As Mark has been very busy covering a number of recent developments in British wildlife conservation this past week, the Sunday book review he normally publishes is this week more of a Tuesday book review. However he more than makes amends for being a couple days late by focusing this new column on the recent publication of the British Trust for Ornithology’s State of the UK’s Birds 2017 and a particularly handy volume published a decade ago with which to compare the finding of the BTO’s new report: A Climatic Atlas of European Breeding Birds.
They were special books – you could tell that just from the fact that they were kept in an unique set of shelves all by themselves in my middle school’s library. And of course by their size – they were so large that the set of shelves in which they were kept had a slanted […]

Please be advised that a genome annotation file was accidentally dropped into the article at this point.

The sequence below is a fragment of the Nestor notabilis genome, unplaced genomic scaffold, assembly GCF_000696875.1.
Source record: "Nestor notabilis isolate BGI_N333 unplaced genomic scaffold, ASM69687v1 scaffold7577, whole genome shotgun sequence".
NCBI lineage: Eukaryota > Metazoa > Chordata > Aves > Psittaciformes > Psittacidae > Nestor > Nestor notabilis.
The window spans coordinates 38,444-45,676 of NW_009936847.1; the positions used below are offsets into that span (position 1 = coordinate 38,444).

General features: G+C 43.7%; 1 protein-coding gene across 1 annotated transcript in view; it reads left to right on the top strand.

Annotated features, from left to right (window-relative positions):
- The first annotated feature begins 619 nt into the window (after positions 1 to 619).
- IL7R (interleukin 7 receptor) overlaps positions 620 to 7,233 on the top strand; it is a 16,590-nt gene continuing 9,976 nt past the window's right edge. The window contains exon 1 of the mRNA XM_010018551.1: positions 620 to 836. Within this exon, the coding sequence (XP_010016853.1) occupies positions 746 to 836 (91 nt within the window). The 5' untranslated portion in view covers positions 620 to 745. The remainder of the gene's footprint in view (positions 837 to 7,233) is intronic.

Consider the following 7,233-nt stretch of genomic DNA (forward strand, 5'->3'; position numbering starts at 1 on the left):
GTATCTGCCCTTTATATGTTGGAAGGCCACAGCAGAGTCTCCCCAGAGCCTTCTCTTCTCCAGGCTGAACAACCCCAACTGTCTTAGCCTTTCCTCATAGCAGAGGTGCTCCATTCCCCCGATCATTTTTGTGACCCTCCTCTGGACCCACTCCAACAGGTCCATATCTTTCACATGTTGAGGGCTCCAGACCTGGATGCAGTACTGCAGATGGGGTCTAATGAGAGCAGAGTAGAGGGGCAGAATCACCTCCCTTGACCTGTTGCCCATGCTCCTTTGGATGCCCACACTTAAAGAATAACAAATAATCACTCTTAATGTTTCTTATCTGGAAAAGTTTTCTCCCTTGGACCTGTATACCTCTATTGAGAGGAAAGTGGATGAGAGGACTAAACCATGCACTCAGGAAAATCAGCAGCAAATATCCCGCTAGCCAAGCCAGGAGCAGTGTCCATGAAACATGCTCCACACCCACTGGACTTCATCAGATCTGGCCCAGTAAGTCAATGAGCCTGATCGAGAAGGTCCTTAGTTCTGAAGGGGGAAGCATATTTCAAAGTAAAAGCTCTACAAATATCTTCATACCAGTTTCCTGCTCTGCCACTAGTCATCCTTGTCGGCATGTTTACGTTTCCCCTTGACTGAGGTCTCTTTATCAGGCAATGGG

There are those who say that the age of printed atlases is now past; that due to the so much information being available in quickly updatable digital formats that the production of the classic large format books of maps and pertinent geographic information is no longer needed.
After twenty-five years any reliable breeding bird atlas is bound to require updating if it is to present an accurate picture of the given geographic region’s reproducing avifauna. Thus, editors Rodewald, Shumar, Boone, Slager, and McCormac set out to bring the original Atlas of Breeding bird in Ohio up to date with the most recent information available about the state’s birdlife – the result being the newly released Second Atlas of Breeding Birds in Ohio from Penn State Press.